Imaging Technique and Findings

Ultrasonography

Echocardiography reveals a dilated left ventricular cavity with reduced global function. End-systolic and end-diastolic diameter are increased, and ejection fraction, fractional shortening, stroke volume, and cardiac output are decreased (Figs. 62-1 and 62-2).

The left ventricle becomes more spherical, with the sphericity index (long-axis/short-axis dimension) nearing 1 (normal value >1.5). Left ventricular wall thickness varies, but is usually normal; however, left ventricular mass is generally increased.

Secondary features of DCM include dilation of the mitral annulus and incomplete coaptation of mitral valve leaflets with mitral regurgitation and enlarged left atrium. As ventricular size increases and function declines, thrombi may develop, with the ventricular apex a common location. Interventricular conduction delay (left or right bundle branch block) is common and contributes to ventricular dysfunction.

Doppler echocardiography is an important tool for evaluation of patients with DCM and can be used to assess cardiac output, pulmonary artery pressure, mitral inflow patterns, left ventricular filling pressure, and mechanical dyssynchrony. Mitral regurgitation is common in DCM and is related to left ventricular enlargement and remodeling. The mitral leaflets become tented because of apical displacement of papillary muscles with reduced coaptation.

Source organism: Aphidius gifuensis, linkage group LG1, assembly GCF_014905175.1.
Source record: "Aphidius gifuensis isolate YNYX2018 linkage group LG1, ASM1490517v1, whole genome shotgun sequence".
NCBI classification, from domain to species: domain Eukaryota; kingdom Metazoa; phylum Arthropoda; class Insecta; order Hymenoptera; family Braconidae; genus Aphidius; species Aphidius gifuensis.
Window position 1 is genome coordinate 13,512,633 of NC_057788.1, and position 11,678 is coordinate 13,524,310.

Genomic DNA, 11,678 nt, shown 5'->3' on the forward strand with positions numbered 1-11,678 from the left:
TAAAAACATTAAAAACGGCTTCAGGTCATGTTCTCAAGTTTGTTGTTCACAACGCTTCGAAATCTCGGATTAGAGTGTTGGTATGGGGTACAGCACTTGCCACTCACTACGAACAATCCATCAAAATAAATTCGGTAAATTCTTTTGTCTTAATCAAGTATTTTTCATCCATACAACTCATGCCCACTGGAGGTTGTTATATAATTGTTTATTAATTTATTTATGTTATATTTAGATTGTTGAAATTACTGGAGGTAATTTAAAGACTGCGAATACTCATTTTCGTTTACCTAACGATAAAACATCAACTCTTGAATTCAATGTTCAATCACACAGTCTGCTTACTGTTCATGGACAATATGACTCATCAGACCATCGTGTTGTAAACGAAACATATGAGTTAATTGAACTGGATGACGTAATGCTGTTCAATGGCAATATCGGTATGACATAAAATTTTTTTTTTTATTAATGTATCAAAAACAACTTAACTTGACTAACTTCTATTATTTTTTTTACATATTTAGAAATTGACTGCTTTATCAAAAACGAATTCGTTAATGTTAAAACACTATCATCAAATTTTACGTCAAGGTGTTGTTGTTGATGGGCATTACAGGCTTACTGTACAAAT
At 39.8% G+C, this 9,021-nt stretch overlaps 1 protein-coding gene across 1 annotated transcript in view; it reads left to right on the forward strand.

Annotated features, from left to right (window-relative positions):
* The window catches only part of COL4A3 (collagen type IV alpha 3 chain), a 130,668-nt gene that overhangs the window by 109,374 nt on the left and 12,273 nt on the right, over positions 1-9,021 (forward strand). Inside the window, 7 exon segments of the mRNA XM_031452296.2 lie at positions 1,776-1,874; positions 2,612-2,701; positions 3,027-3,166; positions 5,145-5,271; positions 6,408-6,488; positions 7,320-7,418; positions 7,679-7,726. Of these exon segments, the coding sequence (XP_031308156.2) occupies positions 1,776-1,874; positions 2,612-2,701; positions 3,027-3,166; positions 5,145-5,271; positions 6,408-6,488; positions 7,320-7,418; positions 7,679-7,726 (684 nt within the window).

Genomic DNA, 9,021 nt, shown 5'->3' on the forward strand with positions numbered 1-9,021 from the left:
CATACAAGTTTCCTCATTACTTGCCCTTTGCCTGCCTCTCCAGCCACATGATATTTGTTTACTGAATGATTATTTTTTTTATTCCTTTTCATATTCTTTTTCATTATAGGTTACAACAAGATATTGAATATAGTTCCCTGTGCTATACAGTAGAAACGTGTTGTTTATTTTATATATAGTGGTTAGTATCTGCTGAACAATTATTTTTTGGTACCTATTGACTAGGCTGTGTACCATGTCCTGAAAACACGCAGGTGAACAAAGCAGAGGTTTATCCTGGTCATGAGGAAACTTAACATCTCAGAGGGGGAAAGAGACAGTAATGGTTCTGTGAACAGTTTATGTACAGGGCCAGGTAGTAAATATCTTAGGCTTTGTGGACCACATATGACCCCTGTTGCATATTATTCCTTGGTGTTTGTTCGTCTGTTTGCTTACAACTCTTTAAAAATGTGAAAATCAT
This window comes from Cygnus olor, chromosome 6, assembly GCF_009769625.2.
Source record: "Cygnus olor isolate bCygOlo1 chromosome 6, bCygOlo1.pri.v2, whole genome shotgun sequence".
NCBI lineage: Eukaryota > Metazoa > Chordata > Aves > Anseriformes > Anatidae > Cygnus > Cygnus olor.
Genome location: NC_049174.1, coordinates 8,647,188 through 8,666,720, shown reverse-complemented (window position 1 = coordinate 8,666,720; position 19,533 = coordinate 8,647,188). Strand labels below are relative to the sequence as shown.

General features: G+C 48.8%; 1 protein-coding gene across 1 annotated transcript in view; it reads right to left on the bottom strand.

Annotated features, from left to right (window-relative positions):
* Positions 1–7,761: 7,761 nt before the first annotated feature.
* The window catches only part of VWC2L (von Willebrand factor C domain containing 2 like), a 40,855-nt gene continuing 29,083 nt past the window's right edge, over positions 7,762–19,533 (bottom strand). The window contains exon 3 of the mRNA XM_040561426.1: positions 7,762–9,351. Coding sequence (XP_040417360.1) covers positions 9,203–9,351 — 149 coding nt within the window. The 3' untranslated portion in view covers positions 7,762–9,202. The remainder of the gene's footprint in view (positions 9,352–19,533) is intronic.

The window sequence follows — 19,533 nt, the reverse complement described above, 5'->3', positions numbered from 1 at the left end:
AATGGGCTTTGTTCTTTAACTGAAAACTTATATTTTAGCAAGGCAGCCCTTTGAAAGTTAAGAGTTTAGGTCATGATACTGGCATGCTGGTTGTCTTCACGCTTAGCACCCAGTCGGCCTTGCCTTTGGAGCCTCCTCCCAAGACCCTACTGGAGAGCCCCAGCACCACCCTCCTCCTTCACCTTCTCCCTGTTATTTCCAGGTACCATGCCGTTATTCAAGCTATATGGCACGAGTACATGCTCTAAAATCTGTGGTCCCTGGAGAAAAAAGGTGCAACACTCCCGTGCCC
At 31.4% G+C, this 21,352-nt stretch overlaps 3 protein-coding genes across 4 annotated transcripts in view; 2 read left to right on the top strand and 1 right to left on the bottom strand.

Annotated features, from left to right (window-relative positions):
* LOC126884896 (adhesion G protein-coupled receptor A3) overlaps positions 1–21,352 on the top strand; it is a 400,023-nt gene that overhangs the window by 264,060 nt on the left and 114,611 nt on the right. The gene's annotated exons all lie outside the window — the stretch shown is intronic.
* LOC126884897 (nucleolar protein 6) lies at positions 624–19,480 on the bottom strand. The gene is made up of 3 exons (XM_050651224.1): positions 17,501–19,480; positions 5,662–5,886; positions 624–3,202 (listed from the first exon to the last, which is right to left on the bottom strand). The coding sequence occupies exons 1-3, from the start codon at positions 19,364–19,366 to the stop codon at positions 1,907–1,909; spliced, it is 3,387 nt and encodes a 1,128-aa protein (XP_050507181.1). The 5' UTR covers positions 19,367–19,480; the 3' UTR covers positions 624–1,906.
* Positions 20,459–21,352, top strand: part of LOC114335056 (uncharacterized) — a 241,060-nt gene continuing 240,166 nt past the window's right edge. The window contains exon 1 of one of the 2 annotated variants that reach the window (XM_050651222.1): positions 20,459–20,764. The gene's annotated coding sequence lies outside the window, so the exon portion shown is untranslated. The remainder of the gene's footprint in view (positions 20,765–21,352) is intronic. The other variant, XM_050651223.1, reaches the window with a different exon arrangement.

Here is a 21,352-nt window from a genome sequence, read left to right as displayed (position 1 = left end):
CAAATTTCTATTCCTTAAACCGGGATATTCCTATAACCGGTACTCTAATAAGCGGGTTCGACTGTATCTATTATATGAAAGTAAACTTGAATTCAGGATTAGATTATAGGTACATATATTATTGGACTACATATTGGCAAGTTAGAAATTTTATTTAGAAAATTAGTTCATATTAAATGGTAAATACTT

There is a wide range in severity of systolic and diastolic dysfunction. Persistence of restrictive filling after therapy is associated with high mortality; whereas patients with reversible restrictive filling have high probability of clinical improvement and excellent survival. Pulmonary artery pressure can be estimated from the tricuspid valve regurgitant (TR) velocity. Patients with TR velocity greater than 3 m/s have higher mortality and higher incidence of heart failure and more frequent hospitalizations.